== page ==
I have managed investments for 30 years. I would never employ someone with a record of lying about his contacts with reporters. Neither should Yale. If the Trustees of Yale have any sense of fiduciary responsibilty at all, Mr. Swensen will be fired immediately.

    Nathanael Nerode

    • http://www.artspace.com/magazine/interviews_features/lists/the-10-worst-ways-to-die-in-a-hieronymous-bosch-painting-53872 Hieronymus Machine

      “I have managed investments for 30 years.” Impressive, esp. for a guy who graduated college fewer than 20 years ago. Hope you’re not, you know, “lying.” Also, you’re not still holding out as an “investment advisor,” I hope…

      Kidding aside: I tru(mansburg)ly miss the Rongo.

    • Nancy Morris

      One assumes this comment is intended as an ironic joke.

    • 100wattlightbulb

      We’ve had President’s who have lied for the last 24 years. It’s a thing.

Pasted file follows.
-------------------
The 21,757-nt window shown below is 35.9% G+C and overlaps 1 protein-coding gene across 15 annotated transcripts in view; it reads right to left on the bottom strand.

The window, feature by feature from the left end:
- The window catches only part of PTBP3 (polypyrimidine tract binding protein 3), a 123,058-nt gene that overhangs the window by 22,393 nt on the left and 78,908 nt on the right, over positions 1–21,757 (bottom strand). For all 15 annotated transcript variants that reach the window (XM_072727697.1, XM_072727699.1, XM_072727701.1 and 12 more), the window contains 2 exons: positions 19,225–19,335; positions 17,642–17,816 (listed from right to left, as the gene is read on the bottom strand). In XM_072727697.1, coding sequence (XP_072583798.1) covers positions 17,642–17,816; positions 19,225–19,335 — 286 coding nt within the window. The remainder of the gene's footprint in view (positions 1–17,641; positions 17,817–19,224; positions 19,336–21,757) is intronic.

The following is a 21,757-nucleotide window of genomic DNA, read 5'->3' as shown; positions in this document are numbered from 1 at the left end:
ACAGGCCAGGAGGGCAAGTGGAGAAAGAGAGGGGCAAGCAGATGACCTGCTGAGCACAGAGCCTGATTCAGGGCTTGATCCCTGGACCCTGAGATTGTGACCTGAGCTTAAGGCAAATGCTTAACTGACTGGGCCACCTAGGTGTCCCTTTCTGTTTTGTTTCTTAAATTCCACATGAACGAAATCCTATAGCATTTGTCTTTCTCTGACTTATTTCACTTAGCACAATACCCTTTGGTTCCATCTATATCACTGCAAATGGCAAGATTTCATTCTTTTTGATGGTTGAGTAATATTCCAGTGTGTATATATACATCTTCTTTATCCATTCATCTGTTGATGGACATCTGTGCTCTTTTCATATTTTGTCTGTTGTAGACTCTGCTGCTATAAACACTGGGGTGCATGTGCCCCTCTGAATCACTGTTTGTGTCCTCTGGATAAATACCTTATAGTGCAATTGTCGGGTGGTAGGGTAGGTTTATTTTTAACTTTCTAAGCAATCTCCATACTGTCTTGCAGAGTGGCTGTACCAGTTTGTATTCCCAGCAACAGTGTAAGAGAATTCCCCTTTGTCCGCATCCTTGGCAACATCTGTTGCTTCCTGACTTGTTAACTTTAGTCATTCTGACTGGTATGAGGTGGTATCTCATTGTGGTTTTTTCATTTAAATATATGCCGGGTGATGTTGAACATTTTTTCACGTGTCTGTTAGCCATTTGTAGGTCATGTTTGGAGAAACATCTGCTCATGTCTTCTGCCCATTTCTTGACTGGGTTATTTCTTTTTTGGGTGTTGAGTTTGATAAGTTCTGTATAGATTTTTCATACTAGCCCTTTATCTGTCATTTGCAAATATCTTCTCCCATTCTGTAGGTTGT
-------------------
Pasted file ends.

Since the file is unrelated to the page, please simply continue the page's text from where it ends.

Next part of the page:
• J. Gatsby

    I’ve said it before and will say it again, when you repeat a lie often enough, it becomes YDN headline.

  • twocents

    this is a STUDENT newspaper and you’re a university administrator. how embarrassing. first, you can’t get your op-ed published in a real newspaper. then, you freak out and resort to name calling, directing your meltdown at a STUDENT, who is LEARNING about journalism in their capacity at a STUDENT NEWSPAPER. try acting like the adult in the room. you tiny, tiny, man.

    if you can’t handle working at an educational institution where students are learning, please go somewhere else.

    • http://www.artspace.com/magazine/interviews_features/lists/the-10-worst-ways-to-die-in-a-hieronymous-bosch-painting-53872 Hieronymus Machine

      “Uh, Mom? Please don’t do that; I thought we talked about this…”

      Gotta love new accounts!

    • Jim A

      Thirty years ago, the Yale Daily would not have done something like this — we were careful and would have run something else rather than break an agreement. When you mistreat someone, they will object — that is something they shoud learn.

    • Goldie ’08

      “Can’t get your op-ed published in a real newspaper” is one of the most absurd things i’ve read in, like, 5 days or so.

    • Awal

      You are probably new to Yale, but once upon a time, the YDN held itself to the same standards as the country’s major newspapers–which is why it was a “pipeline” to places like the WSJ and NYT. If you want to cover big time topics and make big time accusations, then you need to accept that you’re operating under big time standards.